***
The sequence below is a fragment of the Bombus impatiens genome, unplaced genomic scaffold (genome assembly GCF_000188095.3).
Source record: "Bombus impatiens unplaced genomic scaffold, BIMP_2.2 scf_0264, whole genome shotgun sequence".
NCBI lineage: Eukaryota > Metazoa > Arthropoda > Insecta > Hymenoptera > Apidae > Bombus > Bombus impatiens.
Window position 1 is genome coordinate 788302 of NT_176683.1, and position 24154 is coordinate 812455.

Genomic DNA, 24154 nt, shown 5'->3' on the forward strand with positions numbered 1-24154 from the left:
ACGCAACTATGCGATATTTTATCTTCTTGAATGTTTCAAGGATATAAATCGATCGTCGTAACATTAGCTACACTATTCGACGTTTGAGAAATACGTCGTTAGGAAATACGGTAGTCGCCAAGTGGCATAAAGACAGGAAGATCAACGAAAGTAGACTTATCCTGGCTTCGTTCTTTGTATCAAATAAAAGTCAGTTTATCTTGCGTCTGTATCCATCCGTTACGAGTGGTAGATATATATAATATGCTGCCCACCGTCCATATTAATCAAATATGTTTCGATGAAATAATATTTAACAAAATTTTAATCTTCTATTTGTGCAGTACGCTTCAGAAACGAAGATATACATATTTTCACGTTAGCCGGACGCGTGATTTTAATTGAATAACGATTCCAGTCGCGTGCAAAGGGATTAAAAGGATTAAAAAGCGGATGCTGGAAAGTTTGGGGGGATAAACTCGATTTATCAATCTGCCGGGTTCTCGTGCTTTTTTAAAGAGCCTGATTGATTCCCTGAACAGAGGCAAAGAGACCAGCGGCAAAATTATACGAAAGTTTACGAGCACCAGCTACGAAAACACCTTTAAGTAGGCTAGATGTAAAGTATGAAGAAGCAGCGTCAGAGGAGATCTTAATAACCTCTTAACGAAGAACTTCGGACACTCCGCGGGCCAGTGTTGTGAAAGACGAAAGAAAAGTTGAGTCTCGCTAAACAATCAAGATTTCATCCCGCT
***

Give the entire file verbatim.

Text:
The sequence below is a fragment of the Bombus impatiens genome, unplaced genomic scaffold (genome assembly GCF_000188095.3).
Source record: "Bombus impatiens unplaced genomic scaffold, BIMP_2.2 scf_0264, whole genome shotgun sequence".
NCBI lineage: Eukaryota > Metazoa > Arthropoda > Insecta > Hymenoptera > Apidae > Bombus > Bombus impatiens.
Window position 1 is genome coordinate 788302 of NT_176683.1, and position 24154 is coordinate 812455.

Genomic DNA, 24154 nt, shown 5'->3' on the forward strand with positions numbered 1-24154 from the left:
ACGCAACTATGCGATATTTTATCTTCTTGAATGTTTCAAGGATATAAATCGATCGTCGTAACATTAGCTACACTATTCGACGTTTGAGAAATACGTCGTTAGGAAATACGGTAGTCGCCAAGTGGCATAAAGACAGGAAGATCAACGAAAGTAGACTTATCCTGGCTTCGTTCTTTGTATCAAATAAAAGTCAGTTTATCTTGCGTCTGTATCCATCCGTTACGAGTGGTAGATATATATAATATGCTGCCCACCGTCCATATTAATCAAATATGTTTCGATGAAATAATATTTAACAAAATTTTAATCTTCTATTTGTGCAGTACGCTTCAGAAACGAAGATATACATATTTTCACGTTAGCCGGACGCGTGATTTTAATTGAATAACGATTCCAGTCGCGTGCAAAGGGATTAAAAGGATTAAAAAGCGGATGCTGGAAAGTTTGGGGGGATAAACTCGATTTATCAATCTGCCGGGTTCTCGTGCTTTTTTAAAGAGCCTGATTGATTCCCTGAACAGAGGCAAAGAGACCAGCGGCAAAATTATACGAAAGTTTACGAGCACCAGCTACGAAAACACCTTTAAGTAGGCTAGATGTAAAGTATGAAGAAGCAGCGTCAGAGGAGATCTTAATAACCTCTTAACGAAGAACTTCGGACACTCCGCGGGCCAGTGTTGTGAAAGACGAAAGAAAAGTTGAGTCTCGCTAAACAATCAAGATTTCATCCCGCT